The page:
Flowering season: late summer- early autumn. (It’s just about over now but there are some flowers left in sheltered spots.)
Habitat: bog land, mountain sides, heaths and moors.
Folklore: A Country Kerry saying equates heather with poor land and poverty; “Gold under furze, silver under rushes and famine under heather.”
White heather however, is carried and gifted for luck and protection. It is believed that the white flowers only grow where the fairies have been. Whilst the purple flowers are said to be stained with blood. Indeed, it was believed purple heather grew where blood had been shed. (Given the bloodied history of this land it is no surprise then that our Glens and bog-lands are a flurry of purple each year!)
It is said that in perpetual grief heather will never grow on the graves of the Scottish clansmen killed at the battle of Culloden. And, as sprigs of white heather were carried by the Scots into battle for protection they also became a symbol of independence; interesting then that a sprig is often slipped into a bridal bouquet.
Dried it makes a great fuel/kindling however superstition states that to burn heather will bring rain.
Additionally Victorian symbolism, in its romanticism, (and perhaps in ignorance of history and Gaelic folk belief) holds that purple heather symbolises beauty or worthy admiration.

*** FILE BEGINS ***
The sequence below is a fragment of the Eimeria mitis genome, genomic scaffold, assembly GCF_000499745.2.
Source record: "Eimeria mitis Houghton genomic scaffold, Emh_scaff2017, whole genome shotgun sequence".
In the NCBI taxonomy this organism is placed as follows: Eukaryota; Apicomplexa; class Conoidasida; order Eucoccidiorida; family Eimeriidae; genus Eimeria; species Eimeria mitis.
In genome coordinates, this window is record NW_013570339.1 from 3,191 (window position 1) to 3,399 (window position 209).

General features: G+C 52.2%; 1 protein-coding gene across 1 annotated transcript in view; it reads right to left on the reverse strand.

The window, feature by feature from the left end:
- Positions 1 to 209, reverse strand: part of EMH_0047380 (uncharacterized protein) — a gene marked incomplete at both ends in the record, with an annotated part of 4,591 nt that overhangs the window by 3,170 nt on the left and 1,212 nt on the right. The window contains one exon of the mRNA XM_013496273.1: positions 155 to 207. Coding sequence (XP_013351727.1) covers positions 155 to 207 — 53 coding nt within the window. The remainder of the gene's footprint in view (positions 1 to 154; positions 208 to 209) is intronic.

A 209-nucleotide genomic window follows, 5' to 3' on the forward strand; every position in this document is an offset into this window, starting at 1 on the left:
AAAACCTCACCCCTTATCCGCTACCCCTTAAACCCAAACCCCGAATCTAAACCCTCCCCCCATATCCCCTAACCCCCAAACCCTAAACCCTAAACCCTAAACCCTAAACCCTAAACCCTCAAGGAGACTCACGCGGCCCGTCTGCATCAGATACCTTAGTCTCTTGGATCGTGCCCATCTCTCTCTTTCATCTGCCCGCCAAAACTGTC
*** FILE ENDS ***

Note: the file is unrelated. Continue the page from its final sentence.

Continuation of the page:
Folk uses: Heather was used for brooms, to stuff bedding, dye yarn yellow and even to brew ale.
The flowering tips of the shrub, including the leaves and stems can be brewed into a tea and used to treat various urinary tract problems including kidney stones. The tea can also be used to treat digestive issues such as diarrhoea and colic, as well as rheumatic pains. It was a treatment for a weak heart, and used to cure coughs and relieve asthma.
The same, strongly brewed tea (4 spoonfuls of heather per cup), is added to bath water or used on wounds as a healing aid and an antiseptic.
A heather bath can also be used to treat arthritis and gout.
The tea can also act as a mild sedative but is also a diuretic so don’t take too much before bed.
*N.B: These are folk remedies and are recounted for informative purposes only, please consult a doctor or other qualified medical professional if you suffer from any of the mentioned conditions!*